GPU VCM

A picture is worth a thousand words.
rtpt
Posts: 6
Joined: Wed May 20, 2015 1:17 pm

Re: GPU VCM

Postby rtpt » Thu Jul 07, 2016 11:00 am

nice. is there source/demo available for tests ?

jbikker
Posts: 175
Joined: Mon Nov 28, 2011 8:18 am
Contact:

Re: GPU VCM

Postby jbikker » Thu Jul 07, 2016 5:53 pm

Sorry, no, this will be closed source.

atlas
Posts: 26
Joined: Thu Apr 16, 2015 12:01 am

Re: GPU VCM

Postby atlas » Thu Jul 07, 2016 8:54 pm

Yikes, reading/writing ray states to global memory every bounce sounds scary, but GPUs never manage to surprise me. I suppose you're also in a good state now for doing complex materials as long as you're sorting for coherency like the megakernel paper does. Good work, keep us updated.

jbikker
Posts: 175
Joined: Mon Nov 28, 2011 8:18 am
Contact:

Re: GPU VCM

Postby jbikker » Thu Jul 07, 2016 9:16 pm

Yes I was a bit surprised to get it this fast. I mean, there's an impact for all the I/O, but pretty low; for any decent amount of triangles the gains of the improved occupancy are going to outweigh the costs. I noticed before that the wavefront paper is not optimistic enough about this; even a very basic shader benefits from wavefronts, not just complex shaders.

By the way, big factor was a 'SoA' data layout; e.g. ray origins are interleaved, and every read is a float4 read. This way, a single read becomes a 32*float4=512 byte consecutive read, which is very optimal. Since this works so well I made the target buffer SoA as well, so writing red components also means writing 32*int=128 bytes of consecutive memory. Saved another 5%. For light vertices, this didn't work, because these are read in random order after the first bounce.

Also important: wavefronts requires keeping track of counters (e.g. remaining extension / connection rays). I managed to keep all the counters on the device by using persistent kernels, so nothing ever gets copied to the CPU. Without this, the GTX980Ti suffers from very low GPU utilization (~45%) compared to mobile Quadro 4100, which suggests that this will be even worse on 1080. Now that kernels execute back-to-back, GPU utilization is near-optimal.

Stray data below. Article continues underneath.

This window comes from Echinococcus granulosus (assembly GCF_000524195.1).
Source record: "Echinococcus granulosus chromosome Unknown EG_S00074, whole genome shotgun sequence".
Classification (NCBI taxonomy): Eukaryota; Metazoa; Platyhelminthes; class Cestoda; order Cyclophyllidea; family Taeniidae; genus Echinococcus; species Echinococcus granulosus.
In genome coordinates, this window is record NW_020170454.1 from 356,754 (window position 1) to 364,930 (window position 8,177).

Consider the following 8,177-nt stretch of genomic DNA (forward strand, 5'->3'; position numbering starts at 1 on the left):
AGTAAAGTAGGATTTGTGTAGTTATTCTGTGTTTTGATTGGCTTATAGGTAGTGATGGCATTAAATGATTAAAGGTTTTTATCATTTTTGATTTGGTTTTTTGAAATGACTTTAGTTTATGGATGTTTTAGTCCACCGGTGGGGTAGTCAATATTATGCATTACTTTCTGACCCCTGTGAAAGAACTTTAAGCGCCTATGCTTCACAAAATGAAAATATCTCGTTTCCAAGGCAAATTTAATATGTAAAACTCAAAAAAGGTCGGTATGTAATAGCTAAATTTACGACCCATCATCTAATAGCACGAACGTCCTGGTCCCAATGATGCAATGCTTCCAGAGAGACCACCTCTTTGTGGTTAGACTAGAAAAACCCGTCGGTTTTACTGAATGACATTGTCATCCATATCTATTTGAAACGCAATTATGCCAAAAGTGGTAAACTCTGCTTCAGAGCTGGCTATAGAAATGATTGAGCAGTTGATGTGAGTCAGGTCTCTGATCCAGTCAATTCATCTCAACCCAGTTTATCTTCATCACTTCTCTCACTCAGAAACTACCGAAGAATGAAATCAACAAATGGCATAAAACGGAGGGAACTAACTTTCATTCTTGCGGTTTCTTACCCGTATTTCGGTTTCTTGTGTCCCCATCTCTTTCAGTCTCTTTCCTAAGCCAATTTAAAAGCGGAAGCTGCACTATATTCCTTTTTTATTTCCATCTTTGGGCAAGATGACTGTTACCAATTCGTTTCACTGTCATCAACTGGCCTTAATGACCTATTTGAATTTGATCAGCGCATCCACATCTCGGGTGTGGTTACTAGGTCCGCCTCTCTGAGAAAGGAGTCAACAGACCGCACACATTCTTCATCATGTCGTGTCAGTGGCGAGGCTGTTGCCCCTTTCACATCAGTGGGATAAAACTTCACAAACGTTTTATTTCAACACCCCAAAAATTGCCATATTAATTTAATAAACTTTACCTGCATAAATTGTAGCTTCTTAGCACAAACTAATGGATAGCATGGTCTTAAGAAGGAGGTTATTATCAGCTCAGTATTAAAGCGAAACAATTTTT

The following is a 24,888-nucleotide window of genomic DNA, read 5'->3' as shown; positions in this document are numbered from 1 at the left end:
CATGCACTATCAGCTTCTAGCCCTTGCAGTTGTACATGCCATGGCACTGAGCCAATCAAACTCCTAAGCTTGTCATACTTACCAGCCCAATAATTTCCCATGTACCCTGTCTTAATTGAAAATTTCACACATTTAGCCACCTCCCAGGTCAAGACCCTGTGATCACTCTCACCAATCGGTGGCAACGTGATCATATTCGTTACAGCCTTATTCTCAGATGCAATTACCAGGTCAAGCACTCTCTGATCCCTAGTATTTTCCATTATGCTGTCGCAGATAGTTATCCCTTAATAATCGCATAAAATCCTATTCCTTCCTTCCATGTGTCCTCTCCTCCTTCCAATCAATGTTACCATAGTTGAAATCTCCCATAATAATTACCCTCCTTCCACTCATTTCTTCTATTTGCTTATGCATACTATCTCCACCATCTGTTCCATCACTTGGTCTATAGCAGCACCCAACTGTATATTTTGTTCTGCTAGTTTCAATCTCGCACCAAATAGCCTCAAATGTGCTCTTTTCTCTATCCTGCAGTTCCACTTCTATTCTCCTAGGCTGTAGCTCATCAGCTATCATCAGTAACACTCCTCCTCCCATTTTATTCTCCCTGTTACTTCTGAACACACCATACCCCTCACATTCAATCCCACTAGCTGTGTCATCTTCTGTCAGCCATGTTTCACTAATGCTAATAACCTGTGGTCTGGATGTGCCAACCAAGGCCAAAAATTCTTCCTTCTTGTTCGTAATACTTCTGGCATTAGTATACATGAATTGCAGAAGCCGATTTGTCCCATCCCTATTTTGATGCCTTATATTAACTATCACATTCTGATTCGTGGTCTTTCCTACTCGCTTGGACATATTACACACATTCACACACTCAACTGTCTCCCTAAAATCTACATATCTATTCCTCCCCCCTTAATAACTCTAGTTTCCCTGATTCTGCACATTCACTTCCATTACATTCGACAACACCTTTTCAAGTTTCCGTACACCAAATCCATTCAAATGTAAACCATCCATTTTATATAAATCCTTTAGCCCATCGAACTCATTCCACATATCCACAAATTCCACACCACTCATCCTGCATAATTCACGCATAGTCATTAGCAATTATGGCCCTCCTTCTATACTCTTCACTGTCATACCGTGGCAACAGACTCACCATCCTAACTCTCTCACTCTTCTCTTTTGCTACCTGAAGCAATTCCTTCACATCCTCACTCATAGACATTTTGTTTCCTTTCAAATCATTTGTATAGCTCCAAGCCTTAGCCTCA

I was hoping to put everything in a single kernel, with gpu-wide synchronization between stages (http://synergy.cs.vt.edu/pubs/papers/xi ... pusync.pdf), but I can't seem to get this working. I keep getting hangs which require a full system restart.

By the way, quick question for CUDA gurus: I use persistent kernels where the number of threads is simply the number of SMs times the blocksize (128 in my case), where each kernel 'fights for food' until work runs out (as in Aila & Laine, "Understanding the Efficiency..."). Strange thing is, this is more efficient if I start 4 or 8 times as many blocks as there are SMs. I can't figure out the reason for this behavior. Any ideas?

atlas
Posts: 26
Joined: Thu Apr 16, 2015 12:01 am

Re: GPU VCM

Postby atlas » Thu Jul 07, 2016 11:02 pm

A SM can keep more than 1 block 'resident' at a time, as long as resources (register usage, shared memory, etc.) allow for it, and the warp scheduler can actually pull a warp from any of these 'resident' blocks at a given time. So it may be that your kernel permits more than 1 block to be resident on a SM at a time, so using more blocks per SM is allowing greater latency hiding, etc. as the warp scheduler has more blocks to pull from.

atlas
Posts: 26
Joined: Thu Apr 16, 2015 12:01 am

Re: GPU VCM